Mortgage lenders check your credit at the beginning of the approval process, and they also pull your credit again right before closing. If the second credit check comes back the same as the first, the closing should stay on schedule.
However, if the second credit check comes back lower than the first, or raises some concerns to the lender, this could delay closing. The mortgage lender may need to send your application back to an underwriter for a second review.
If there are major concerns raised by a change in your credit score, this can cause you to lose the loan. It’s crucial not to mess with your credit during the application process.
There are many changes that can harm your credit before closing.
- Mortgage lenders check credit at the beginning and end of the approval process.
- If your credit score drops or there are concerns, this can delay or cancel the loan.
- Do not be late on payments, acquire new credit, close existing credit, make large purchases, or take out a loan during the application process.
- Avoid making sudden changes to your credit, especially if your score was already low.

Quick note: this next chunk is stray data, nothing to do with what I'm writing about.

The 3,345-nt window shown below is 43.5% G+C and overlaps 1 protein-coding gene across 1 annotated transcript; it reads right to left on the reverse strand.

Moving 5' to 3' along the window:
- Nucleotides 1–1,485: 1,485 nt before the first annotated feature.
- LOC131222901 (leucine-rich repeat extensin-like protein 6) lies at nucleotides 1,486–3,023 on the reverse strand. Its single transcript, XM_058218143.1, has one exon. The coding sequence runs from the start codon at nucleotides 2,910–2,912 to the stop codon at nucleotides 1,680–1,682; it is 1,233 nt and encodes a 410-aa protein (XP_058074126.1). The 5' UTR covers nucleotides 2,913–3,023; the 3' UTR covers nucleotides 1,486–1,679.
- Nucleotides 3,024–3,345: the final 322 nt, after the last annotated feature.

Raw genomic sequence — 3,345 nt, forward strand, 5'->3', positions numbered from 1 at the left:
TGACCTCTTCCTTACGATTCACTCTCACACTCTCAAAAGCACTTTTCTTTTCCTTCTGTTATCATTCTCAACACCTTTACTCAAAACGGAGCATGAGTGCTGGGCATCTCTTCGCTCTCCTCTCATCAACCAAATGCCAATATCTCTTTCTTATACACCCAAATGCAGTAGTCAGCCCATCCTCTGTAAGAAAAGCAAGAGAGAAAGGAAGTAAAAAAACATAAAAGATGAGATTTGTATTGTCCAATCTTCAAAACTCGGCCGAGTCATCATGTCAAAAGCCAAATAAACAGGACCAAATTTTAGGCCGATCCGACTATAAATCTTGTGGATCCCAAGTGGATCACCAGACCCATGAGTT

- Changes in income, debt, or spending habits can negatively affect the closing process. Keep your finances stable.
Here are some things to avoid:
- Being late on a payment and sent to collections.
- Acquiring a new loan or line of credit.
- Closing an existing loan or line of credit.
- Make a large purchase, especially on your credit card.
- Opening a new credit card account, or closing an existing credit card account.
- Taking out a personal loan.
If at the first credit check, your score was already on the lower end, then it’s especially important not to mess with your credit before closing.
Mortgage lenders look at your credit to determine any risks or uncertainties that may prevent you from paying your bills. Sudden changes can mean major red flags that harm your eligibility for a home loan.
All in all, you need to do everything in your power to keep your household finances stable throughout the closing process. Any changes in income, debt or spending habits can negatively affect the closing process and become a roadblock between you and your dream home.